Security Games with Information Leakage: Modeling and Computation

04/23/2015 ∙ by Haifeng Xu, et al. ∙ 0

Most models of Stackelberg security games assume that the attacker only knows the defender's mixed strategy, but is not able to observe (even partially) the instantiated pure strategy. Such partial observation of the deployed pure strategy -- an issue we refer to as information leakage -- is a significant concern in practical applications. While previous research on patrolling games has considered the attacker's real-time surveillance, our settings, therefore models and techniques, are fundamentally different. More specifically, after describing the information leakage model, we start with an LP formulation to compute the defender's optimal strategy in the presence of leakage. Perhaps surprisingly, we show that a key subproblem to solve this LP (more precisely, the defender oracle) is NP-hard even for the simplest of security game models. We then approach the problem from three possible directions: efficient algorithms for restricted cases, approximation algorithms, and heuristic algorithms for sampling that improves upon the status quo. Our experiments confirm the necessity of handling information leakage and the advantage of our algorithms.

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1 Introduction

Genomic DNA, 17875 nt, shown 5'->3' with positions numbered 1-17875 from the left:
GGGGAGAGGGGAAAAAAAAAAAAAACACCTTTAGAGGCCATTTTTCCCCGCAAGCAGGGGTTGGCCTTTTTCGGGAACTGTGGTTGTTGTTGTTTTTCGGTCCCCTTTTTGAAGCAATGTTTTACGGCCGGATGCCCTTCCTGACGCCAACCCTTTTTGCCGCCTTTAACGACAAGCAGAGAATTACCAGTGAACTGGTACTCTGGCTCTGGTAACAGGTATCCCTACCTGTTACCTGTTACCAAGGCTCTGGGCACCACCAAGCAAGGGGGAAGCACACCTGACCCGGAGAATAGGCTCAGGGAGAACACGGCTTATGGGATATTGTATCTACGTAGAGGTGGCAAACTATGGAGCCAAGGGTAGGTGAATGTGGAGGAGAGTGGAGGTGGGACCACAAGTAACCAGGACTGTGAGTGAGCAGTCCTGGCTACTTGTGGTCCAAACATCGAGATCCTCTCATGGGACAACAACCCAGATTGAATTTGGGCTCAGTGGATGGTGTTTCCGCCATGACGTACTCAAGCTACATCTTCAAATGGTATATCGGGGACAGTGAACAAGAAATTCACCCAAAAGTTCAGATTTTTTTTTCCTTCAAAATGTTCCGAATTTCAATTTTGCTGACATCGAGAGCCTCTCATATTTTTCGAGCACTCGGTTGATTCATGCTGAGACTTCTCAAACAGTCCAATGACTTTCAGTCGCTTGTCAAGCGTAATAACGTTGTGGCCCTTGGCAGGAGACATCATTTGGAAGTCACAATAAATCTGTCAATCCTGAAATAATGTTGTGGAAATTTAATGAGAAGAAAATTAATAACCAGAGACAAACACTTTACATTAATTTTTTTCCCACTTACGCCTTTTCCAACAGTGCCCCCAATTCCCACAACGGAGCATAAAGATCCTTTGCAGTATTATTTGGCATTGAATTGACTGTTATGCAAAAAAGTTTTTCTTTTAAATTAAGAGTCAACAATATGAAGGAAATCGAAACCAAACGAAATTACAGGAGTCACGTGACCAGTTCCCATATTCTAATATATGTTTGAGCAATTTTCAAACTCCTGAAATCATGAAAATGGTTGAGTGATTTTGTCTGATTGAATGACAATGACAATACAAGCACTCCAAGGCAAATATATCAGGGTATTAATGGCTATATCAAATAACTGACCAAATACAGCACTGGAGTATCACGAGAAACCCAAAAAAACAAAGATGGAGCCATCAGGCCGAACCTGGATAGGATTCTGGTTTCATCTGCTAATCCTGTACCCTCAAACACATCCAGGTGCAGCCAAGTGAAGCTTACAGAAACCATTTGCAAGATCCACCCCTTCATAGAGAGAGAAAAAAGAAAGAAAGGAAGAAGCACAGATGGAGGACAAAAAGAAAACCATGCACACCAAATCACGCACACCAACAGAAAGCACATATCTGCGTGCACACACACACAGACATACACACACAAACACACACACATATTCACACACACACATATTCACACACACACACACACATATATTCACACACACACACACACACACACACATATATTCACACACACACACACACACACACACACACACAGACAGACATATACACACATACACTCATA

Stackelberg security games played between a defender (leader) and an attacker (follower) have been widely studied in the past few years [9, 11, 10, 15]. Most models, in particular, including all the deployed security systems in [15], assume that the attacker is not able to observe (even partially) the defender’s instantiated pure strategy (i.e., which targets are being protected), thus he makes decisions based only on his knowledge of the defender’s mixed strategy. This fails to capture the attacker’s real-time surveillance, by which he may partially observe the deployed pure strategy. For example, the attacker may observe the protection status of a certain target while approaching for an attack; or in some security domains information regarding the protection status of certain targets may leak to the attacker due to real-time surveillance or even an insider threat; further, well-prepared attackers may approach certain adversarially chosen target to collect information before committing an attack.